Negativity. The challenge in all relationships. It's so easy to get caught up in the cycle of seeing only what our partner does wrong. While it may feel good at the moment, it does nothing to resolve any of the conflicts we may be experiencing.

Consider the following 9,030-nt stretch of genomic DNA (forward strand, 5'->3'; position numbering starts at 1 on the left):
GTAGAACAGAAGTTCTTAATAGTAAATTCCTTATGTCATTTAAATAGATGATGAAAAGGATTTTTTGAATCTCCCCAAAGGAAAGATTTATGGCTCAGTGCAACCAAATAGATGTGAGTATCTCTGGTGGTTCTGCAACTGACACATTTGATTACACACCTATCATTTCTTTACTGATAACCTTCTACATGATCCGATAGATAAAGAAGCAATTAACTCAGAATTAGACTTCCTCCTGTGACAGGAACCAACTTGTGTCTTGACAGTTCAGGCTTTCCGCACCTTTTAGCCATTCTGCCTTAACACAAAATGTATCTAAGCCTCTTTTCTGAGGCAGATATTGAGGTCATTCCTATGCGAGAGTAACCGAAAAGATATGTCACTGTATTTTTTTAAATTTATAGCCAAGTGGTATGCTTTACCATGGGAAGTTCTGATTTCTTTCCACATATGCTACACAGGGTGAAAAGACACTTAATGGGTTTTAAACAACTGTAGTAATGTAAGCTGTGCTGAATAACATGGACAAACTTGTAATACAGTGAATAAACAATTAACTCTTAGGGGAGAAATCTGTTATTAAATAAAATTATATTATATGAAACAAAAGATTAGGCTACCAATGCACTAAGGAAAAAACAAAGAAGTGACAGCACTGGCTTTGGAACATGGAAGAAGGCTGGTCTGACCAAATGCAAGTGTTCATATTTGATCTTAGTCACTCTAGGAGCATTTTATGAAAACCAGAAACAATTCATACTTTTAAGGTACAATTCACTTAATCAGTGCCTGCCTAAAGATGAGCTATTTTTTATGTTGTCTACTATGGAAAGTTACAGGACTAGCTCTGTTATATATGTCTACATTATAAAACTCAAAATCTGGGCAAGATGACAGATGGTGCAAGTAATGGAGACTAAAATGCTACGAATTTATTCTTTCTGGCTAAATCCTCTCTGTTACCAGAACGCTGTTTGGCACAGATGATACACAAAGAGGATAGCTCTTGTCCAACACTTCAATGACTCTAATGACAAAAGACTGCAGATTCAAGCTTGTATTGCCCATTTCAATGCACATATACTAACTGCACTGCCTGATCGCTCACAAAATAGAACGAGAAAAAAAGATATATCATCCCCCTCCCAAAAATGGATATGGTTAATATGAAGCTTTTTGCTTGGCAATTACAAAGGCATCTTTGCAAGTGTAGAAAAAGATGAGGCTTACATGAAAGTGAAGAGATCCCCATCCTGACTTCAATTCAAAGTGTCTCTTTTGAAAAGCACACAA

While working with a couple who is in the middle of a divorce, I noticed most of their focus was on what is wrong with the other person. "Dean never does ...", "Sarah can't do..." On and on it went. They said they wanted to co-parent well after their divorce. Their actions said otherwise. I gently reminded them they need to co-parent well during the divorce as well. Their kids were paying the price for all the pettiness, and this was doing nothing to help their future co-parenting relationship. Start now! There isn't a magical time when you co-parent well unless you lay the groundwork now...living in separate homes wouldn't magically fix things. Forever and always, you will be connected because of their kids and there are ways to make it more tolerable. You're probably thinking, "But during a divorce, it's hard to see anything positive about my soon-to-be ex, which is why we are separating." That's so true! When we are frustrated with someone who has hurt us or let us down, the last thing we want to do is give them credit for anything positive. It is much easier to stay in our fault-finding cycle of blame. As co-parents, there is a bigger picture, one that is so much more important than who is always running late or who doesn't ever mow the lawn. In order to raise independent, healthy, confident, secure kids, it's important to keep the bigger picture (your kids) in mind. If you can redirect your energy away from fault-finding and intentionally choose a different way of interacting with each other, your kids will benefit immensely and so will your future co-parenting relationship. So, let's start planting the seeds... Let's take a quick sneak peek into your mindset. When you think of your partner where does your focus go? Do you conjure up a list of all his faults first? Do you think about the kind things he did for you over the weekend? Which came to mind first? It's this way with co-parenting too! It's so very easy to give a checklist of faults, not as easy to find the good. Here's where the hard work starts! You need to make a choice... Either you will co-parent in a way that rips each other apart and in turn, hurts your kids or in a way that allows your kids to still feel loved, confident and secure. You choose. For Dean and Sarah, their desire to ensure the kids were okay was their "common ground" for launching an effort to change things. Watering those seeds There are many steps to working through a co-parenting plan. The most important is to come to the table willing to listen and learn, be respectful, and negotiate. Co-parenting requires a lot of give and take. Done well, you can find the common ground that will lead to a strong family foundation. It'll be different from what you originally envisioned when you started your family, but different doesn't mean doomed by any means! The 80/20 Rule Remember that image of your partner? Did you focus on the 20% wrong or the 80% right? Applying this to your co-parenting partner helps! Here are some examples: While he may drive you crazy because he's not as regimented about bedtime as you are, take a look at why he wants that extra half-hour with the kids! Is it because he misses them and wants to make sure he gets that bonding time? Perhaps he has a hard time relating to your preteen on some things, but they both love sci-fi books and that's their "common ground" that keeps them close. Is mom a stickler for making sure the kids do their chores? Ask yourself why? Is it because she wants to make sure they are learning the life skills they'll need to be independent adults? Is she teaching them responsibility? Are the kids learning that being a part of a family means pitching in to help? Are you willing to take the time to see beyond the surface for what's really going on? Are you willing to give your partner some grace, instead of automatically finding fault because he/she did it differently? Taking a step back and asking yourself to look past the 20% and find the 80% can truly shift the dynamics between you. If you are more focused on what's best for the kids, then the two of you can put ego's aside and work towards the final goal...raising future adults who will be kind, compassionate, independent and confident. If you need help with figuring out how to co-parent well together, I'm here to help you find that common ground! Simply click here to book a Discovery Call and let's chat. (No pushy sales pitch, I promise!)